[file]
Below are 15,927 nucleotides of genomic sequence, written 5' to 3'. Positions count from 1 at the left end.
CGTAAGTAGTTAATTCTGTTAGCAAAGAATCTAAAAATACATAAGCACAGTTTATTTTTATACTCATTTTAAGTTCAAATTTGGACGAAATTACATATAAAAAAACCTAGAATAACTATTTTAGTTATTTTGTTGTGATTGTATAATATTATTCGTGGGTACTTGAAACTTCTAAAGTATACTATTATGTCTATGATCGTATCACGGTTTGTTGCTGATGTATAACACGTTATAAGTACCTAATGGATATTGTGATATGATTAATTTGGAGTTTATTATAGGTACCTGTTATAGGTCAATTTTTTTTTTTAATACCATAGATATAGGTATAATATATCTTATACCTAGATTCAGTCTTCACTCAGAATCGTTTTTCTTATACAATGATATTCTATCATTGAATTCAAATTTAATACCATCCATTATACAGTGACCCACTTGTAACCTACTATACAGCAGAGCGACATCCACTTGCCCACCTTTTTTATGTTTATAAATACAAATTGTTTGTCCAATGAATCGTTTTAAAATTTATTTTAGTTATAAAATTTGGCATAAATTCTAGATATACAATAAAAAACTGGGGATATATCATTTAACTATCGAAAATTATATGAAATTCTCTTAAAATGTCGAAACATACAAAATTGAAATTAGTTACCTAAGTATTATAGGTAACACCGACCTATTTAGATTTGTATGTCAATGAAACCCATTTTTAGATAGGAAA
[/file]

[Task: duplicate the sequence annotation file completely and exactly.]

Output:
Below are 15,927 nucleotides of genomic sequence, written 5' to 3'. Positions count from 1 at the left end.
CGTAAGTAGTTAATTCTGTTAGCAAAGAATCTAAAAATACATAAGCACAGTTTATTTTTATACTCATTTTAAGTTCAAATTTGGACGAAATTACATATAAAAAAACCTAGAATAACTATTTTAGTTATTTTGTTGTGATTGTATAATATTATTCGTGGGTACTTGAAACTTCTAAAGTATACTATTATGTCTATGATCGTATCACGGTTTGTTGCTGATGTATAACACGTTATAAGTACCTAATGGATATTGTGATATGATTAATTTGGAGTTTATTATAGGTACCTGTTATAGGTCAATTTTTTTTTTTAATACCATAGATATAGGTATAATATATCTTATACCTAGATTCAGTCTTCACTCAGAATCGTTTTTCTTATACAATGATATTCTATCATTGAATTCAAATTTAATACCATCCATTATACAGTGACCCACTTGTAACCTACTATACAGCAGAGCGACATCCACTTGCCCACCTTTTTTATGTTTATAAATACAAATTGTTTGTCCAATGAATCGTTTTAAAATTTATTTTAGTTATAAAATTTGGCATAAATTCTAGATATACAATAAAAAACTGGGGATATATCATTTAACTATCGAAAATTATATGAAATTCTCTTAAAATGTCGAAACATACAAAATTGAAATTAGTTACCTAAGTATTATAGGTAACACCGACCTATTTAGATTTGTATGTCAATGAAACCCATTTTTAGATAGGAAA